How to make Mac & Cheese


I found this in my files. A essay I had written in highs school on how to make Mac & Cheese, in case you diddn’t know.

“I’m hungry,” April says as we flop carelessly on my queen size bed.
I think for a moment before I say anything. I am hungry, too, but, as usual, my piggy bank is in great depletion of funds. And there is little chance that the strangely colored “leftovers” in the fridge are classified as edible.
“Hmm…” I say; my mind is racing.

Mentally I go through every jar and random container in my room. Then I remember! Jumping off the bed, I dash over to the desk and pull open the top drawer. Franticly throwing papers and a month’s worth of trash out of the way, I see it!

“Gotchya!” I shout triumphantly.
April looks at me with a sideways grin. There in the corner of the drawer is a tiny wood box; I pull it out and reverently flip the latch. Two one-dollar bills lie there, waiting patiently for the day when they will find their purpose. I pull the crumpled currency out and replace the box. I now have a plan: Mac & Cheese!
Mac & Cheese is no ordinary food. It is a staple for any artist, which April and I fancy ourselves to be. Therefore, when I tell her my scheme, she is very impressed and just as enthusiastic as I. We race down the stairs and head for the car, ignoring the fridge as we pass. Who knows what it could spit at us today.
When we get to the store, we head strait for the “Mac,” completely ignoring the doughnuts (another favorite of ours). As we reach the aisle, we stop suddenly at the sight of approximately fifteen different kinds of macaroni. I feel like a kid in a candy store. Only in my case, it is a matter of picking out only one box of elbow-shaped, synthetic happiness. The two dollar bills start to burn in my back pocket, and I suddenly have yet another brilliant idea. The boxes of M & C are only eighty-four cents each, and I have two dollars.

“April” I say.
“Hmm??” Still mesmerized by the shelves of the dry cheese and pasta, she does not look up.
“Got any change?” I ask, crossing my fingers.
“Uh…yeah” she says slowly tearing her eyes away from the brightly colored boxes to look at me.
“Lets get two!” Her eyes get big, and an excited grin works its way up her face.
“Yes!” she breathes.
We count our change as we walk out of the store: twenty-two cents and two pieces of lint; not bad for two boxes of heaven.

When we get to my house I immediately pull out a large boiling pot and fill it with water. Turning on the stove and placing the pot over the flame, I grin mischievously at April. She giggles at our pride in our economic shopping venture. The water takes about 15 minutes to boil, so I sit down next to April and grab one of the macaroni boxes in front of me. I read the back in a voice that sounds very similar to a game show host’s. April stares blankly into space as I read about the benefits of the company’s addition of vitamins to the macaroni noodles. By the time I finish, the water is boiling so I add the noodles to the pot along with a teaspoon of oil.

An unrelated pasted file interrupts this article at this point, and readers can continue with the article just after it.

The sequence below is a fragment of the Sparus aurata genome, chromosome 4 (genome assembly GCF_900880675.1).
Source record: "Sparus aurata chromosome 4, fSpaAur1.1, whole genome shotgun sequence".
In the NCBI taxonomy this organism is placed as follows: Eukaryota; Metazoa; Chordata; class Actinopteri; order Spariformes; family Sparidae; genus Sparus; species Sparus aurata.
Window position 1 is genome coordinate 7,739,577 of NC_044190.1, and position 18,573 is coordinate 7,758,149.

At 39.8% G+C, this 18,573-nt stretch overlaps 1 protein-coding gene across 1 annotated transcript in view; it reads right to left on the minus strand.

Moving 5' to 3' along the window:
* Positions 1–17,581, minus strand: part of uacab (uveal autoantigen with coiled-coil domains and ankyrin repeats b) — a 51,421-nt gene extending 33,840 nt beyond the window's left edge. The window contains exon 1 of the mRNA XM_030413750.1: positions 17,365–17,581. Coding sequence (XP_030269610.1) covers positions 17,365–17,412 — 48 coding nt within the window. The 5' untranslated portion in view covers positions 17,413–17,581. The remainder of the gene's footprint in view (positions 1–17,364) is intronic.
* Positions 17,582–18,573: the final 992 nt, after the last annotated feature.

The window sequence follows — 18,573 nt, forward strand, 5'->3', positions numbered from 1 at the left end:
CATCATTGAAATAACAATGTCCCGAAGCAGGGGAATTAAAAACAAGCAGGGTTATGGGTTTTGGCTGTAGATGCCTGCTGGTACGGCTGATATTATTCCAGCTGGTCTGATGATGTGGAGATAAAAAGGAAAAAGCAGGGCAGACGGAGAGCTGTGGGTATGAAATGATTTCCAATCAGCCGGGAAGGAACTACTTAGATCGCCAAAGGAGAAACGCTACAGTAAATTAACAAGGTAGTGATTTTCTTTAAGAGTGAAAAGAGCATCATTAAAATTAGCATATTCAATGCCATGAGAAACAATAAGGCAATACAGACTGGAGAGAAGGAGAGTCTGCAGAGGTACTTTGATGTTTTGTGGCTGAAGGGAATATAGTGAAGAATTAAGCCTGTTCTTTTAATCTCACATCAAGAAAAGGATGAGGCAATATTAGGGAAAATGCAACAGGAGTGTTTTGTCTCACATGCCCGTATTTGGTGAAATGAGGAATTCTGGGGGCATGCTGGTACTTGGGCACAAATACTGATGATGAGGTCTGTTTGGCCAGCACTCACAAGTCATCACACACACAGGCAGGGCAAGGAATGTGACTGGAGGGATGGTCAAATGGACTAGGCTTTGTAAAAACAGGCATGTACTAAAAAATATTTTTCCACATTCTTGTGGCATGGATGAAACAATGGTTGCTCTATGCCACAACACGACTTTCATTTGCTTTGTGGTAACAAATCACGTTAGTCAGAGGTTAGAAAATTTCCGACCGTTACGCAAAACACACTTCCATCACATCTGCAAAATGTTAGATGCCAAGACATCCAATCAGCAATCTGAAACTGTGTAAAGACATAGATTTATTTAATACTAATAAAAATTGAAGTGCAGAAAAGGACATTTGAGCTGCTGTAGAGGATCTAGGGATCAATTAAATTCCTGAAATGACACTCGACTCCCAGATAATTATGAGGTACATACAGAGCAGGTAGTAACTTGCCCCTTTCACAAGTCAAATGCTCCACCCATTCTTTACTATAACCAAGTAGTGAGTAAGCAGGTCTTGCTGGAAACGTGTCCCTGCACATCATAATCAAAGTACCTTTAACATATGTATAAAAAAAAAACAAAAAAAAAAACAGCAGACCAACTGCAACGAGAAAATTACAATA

It is quiet in the house and the silence is almost angst so I walk to the living room and put in a Beatles CD. I turn up the volume so April and I can hear it in the kitchen. As I enter the kitchen I almost gasp as I see the water about to boil over. Luckily I make it to the stove in time to turn the heat down avoiding certain catastrophe. “Boil-overs” are especially dangerous because they can cause water loss, which can lead to the noodles burning!
After recovering from the near disaster, I take a draining spoon and fish out a single noodle, blowing on it before popping into my mouth. The pasta is cooked to perfection and is ready for the final phase of preparation. I turn off the stove then take the noodles and poor them and the water into a drainer in the sink. I am careful not to launch any noodles into the kitchen floor abyss as I shake the drainer. I glance at April who is watching me with keen eyes to make sure I do nothing against mac & cheese code. After all the water is emptied I pour the noodles back into the pot and add one-half of a cup of milk, two tablespoons of butter, and the dry cheese to the mix. I stir it well; making sure the cheese sauce is coating each elbow evenly. April catches my eye. We are both excited that the moment we have been waiting for has finally arrived!  I hurriedly get two bowls and two spoons ready. Slowly, almost reverently I scoop out the delicious fare into the bowls, piling mound upon mound of cheesy delight into them. It is finished!
I released a sigh as I take my first bite; closing my eyes, I think about how great college is going to be and how living on mac and cheese won’t ever be a problem for April or me. As April and I hum along with the tunes playing in the background between bites, I decide that the meal I am eating is definitely worth every eighty-four plus cents we paid.

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